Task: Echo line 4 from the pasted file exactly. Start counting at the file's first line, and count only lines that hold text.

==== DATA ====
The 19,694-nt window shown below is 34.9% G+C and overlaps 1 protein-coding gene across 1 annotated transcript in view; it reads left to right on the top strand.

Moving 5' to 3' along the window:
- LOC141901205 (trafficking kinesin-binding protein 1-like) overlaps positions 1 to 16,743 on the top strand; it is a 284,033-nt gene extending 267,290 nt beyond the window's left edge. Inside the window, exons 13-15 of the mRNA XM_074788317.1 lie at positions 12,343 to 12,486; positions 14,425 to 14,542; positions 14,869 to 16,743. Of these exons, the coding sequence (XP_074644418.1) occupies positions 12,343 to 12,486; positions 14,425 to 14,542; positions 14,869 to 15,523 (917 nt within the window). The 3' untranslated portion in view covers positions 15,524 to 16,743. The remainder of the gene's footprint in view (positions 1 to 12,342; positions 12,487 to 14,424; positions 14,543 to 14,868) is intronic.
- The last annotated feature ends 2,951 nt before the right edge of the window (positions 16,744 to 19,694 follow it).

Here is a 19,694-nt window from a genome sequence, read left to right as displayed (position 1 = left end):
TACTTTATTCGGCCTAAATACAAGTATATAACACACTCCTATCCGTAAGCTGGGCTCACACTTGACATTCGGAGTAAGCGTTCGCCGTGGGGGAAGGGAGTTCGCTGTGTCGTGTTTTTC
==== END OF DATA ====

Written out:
- The last annotated feature ends 2,951 nt before the right edge of the window (positions 16,744 to 19,694 follow it).